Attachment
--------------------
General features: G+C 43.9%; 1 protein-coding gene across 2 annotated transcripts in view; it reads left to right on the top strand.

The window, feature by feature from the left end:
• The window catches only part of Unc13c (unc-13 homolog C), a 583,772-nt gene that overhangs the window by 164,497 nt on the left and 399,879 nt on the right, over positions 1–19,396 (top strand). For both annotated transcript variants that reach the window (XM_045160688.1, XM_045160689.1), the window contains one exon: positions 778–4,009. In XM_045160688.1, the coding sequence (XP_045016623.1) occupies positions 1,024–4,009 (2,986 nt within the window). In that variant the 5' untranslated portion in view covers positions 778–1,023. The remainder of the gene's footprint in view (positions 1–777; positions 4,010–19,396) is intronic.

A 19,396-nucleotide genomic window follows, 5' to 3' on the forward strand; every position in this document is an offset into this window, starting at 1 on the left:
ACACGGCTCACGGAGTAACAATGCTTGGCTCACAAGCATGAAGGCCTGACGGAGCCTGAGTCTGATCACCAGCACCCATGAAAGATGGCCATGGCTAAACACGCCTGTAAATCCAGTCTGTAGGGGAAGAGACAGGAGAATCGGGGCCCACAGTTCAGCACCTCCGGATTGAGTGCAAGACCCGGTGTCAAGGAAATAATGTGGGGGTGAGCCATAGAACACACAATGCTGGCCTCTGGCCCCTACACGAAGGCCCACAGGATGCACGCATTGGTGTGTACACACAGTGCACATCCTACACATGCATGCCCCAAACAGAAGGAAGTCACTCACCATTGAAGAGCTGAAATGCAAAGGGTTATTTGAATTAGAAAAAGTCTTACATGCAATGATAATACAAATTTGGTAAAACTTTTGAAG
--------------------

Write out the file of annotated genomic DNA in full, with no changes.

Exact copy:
General features: G+C 43.9%; 1 protein-coding gene across 2 annotated transcripts in view; it reads left to right on the top strand.

The window, feature by feature from the left end:
• The window catches only part of Unc13c (unc-13 homolog C), a 583,772-nt gene that overhangs the window by 164,497 nt on the left and 399,879 nt on the right, over positions 1–19,396 (top strand). For both annotated transcript variants that reach the window (XM_045160688.1, XM_045160689.1), the window contains one exon: positions 778–4,009. In XM_045160688.1, the coding sequence (XP_045016623.1) occupies positions 1,024–4,009 (2,986 nt within the window). In that variant the 5' untranslated portion in view covers positions 778–1,023. The remainder of the gene's footprint in view (positions 1–777; positions 4,010–19,396) is intronic.

A 19,396-nucleotide genomic window follows, 5' to 3' on the forward strand; every position in this document is an offset into this window, starting at 1 on the left:
ACACGGCTCACGGAGTAACAATGCTTGGCTCACAAGCATGAAGGCCTGACGGAGCCTGAGTCTGATCACCAGCACCCATGAAAGATGGCCATGGCTAAACACGCCTGTAAATCCAGTCTGTAGGGGAAGAGACAGGAGAATCGGGGCCCACAGTTCAGCACCTCCGGATTGAGTGCAAGACCCGGTGTCAAGGAAATAATGTGGGGGTGAGCCATAGAACACACAATGCTGGCCTCTGGCCCCTACACGAAGGCCCACAGGATGCACGCATTGGTGTGTACACACAGTGCACATCCTACACATGCATGCCCCAAACAGAAGGAAGTCACTCACCATTGAAGAGCTGAAATGCAAAGGGTTATTTGAATTAGAAAAAGTCTTACATGCAATGATAATACAAATTTGGTAAAACTTTTGAAG